Changing Our Wealth Vision

by Daniel R. Amerman, CFA

Could changing the way that we "see" wealth improve our ability to create and grow wealth?

Let's think about a soccer player trying to kick a goal, or an American football player trying to catch a pass. Are the chances of kicking a goal higher if the player can see exactly where the goal really is?

Are the chances of catching a pass greater if the receiver can see the football in the air?

Of course they are. And there are strong parallels when it comes to wealth. 

In this resource, we will learn to "see" wealth in a very different way than most people do.  With this improved vision – this ability to see the ball in the air with greater clarity – we will revisit four long term markets, and explore how changing our vision can change everything that we think we know about the financial past.

Now, the reason for improving our vision isn't just to better understand the past - but to aid us in creating wealth in the future.  With that objective in mind, we'll discuss four practical steps that we can take with our new vision, which in combination have the potential of transforming our approach to protecting and growing wealth.

A Profitable Investment

For the first step in our vision exploration, we'll use a very basic, round number example. Let's say we start with a $100,000 asset, and we end up with a $120,000 asset.  This asset could be a house, stocks, bonds, a retirement account, precious metals, whatever you want it to be.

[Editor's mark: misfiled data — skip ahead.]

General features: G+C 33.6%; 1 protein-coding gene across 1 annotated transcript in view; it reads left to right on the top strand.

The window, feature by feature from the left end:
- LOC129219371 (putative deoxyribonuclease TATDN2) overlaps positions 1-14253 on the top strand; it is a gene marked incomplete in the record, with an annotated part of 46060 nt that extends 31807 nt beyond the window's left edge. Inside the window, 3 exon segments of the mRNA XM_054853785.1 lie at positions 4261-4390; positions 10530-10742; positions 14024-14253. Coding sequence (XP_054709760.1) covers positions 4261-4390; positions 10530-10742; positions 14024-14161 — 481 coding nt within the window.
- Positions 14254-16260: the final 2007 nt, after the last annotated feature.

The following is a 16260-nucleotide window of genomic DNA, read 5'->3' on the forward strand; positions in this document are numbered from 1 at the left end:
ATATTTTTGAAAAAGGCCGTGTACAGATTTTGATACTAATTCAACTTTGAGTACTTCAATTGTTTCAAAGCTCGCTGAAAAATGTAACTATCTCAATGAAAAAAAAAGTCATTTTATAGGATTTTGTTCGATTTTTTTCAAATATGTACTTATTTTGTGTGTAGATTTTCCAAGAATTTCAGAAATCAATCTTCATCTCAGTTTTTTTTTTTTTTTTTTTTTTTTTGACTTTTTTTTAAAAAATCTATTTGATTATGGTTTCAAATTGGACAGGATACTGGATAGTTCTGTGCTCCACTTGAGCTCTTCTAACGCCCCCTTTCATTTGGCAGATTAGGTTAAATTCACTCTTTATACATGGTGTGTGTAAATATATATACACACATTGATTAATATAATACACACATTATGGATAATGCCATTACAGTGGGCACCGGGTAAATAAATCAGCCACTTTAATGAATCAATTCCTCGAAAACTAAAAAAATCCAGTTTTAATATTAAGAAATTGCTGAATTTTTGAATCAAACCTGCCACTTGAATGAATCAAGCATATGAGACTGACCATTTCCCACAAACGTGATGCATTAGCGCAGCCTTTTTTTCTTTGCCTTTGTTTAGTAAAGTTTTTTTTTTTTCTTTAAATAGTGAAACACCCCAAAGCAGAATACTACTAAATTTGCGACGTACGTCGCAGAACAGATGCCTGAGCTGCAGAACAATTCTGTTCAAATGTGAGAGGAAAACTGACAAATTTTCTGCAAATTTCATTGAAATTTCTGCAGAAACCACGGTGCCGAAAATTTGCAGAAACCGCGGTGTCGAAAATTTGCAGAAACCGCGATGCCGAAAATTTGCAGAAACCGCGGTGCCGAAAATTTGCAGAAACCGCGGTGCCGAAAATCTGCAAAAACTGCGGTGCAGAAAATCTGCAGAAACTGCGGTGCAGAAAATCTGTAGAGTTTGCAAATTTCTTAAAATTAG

In this example, the dollar doesn’t change in value.

Since a dollar started out being worth a dollar, and ended up being worth a dollar, we end up with an asset worth $120,000.

That means our net worth went up 20%, as shown in the above graph.  That’s great!

Changing The Value Of A Dollar

Now let's take a second look.  Again, we start with an asset price of $100,000, and end with an asset price of $120,000.  Indistinguishable from our previous example.

Only this time, we will add a crucial real-world consideration, which is to have the dollar drop in value over time.  For as we all know, the value of money – its purchasing power – steadily declines over time, the only thing that varies is the speed. 

We will assume that a dollar becomes worth 67 cents in purchasing power terms – which is common for let's say a 10 to 15 year investment period (in times of higher inflation it could drop to that value much faster than that). 

So, if we can sell our asset for $120,000, but each of those dollars in the future will only buy what 67 cents will today, what’s the real value of our asset? 

In the graph below, the left bar shows our starting asset of $100,000. If we consider only the ending number of dollars, we have the middle bar of $120,000, which seems to indicate that there was a $20,000 profit.  But when we account for each of our dollars only being worth 67 cents in purchasing power terms, the real value of our asset is only $80,000, as shown with the right bar ($120,000 X .67 = $80,000). 

So while on the surface it still looks like we made a 20% gain, the purchasing power of our asset – what it will buy for us – actually experienced a 20% loss.  And let me suggest that if we didn't realize this – we are effectively blind when it comes to making the best financial decisions.

First Level Of Wealth Vision

The way most people see the financial world is in terms of profits and losses.  This is what we generally see in the newspapers and on television, it is how financial performance is usually reported, and it is what is shown in accounting statements and in tax returns. Quite simply – it is how the world generally "sees" money and investments.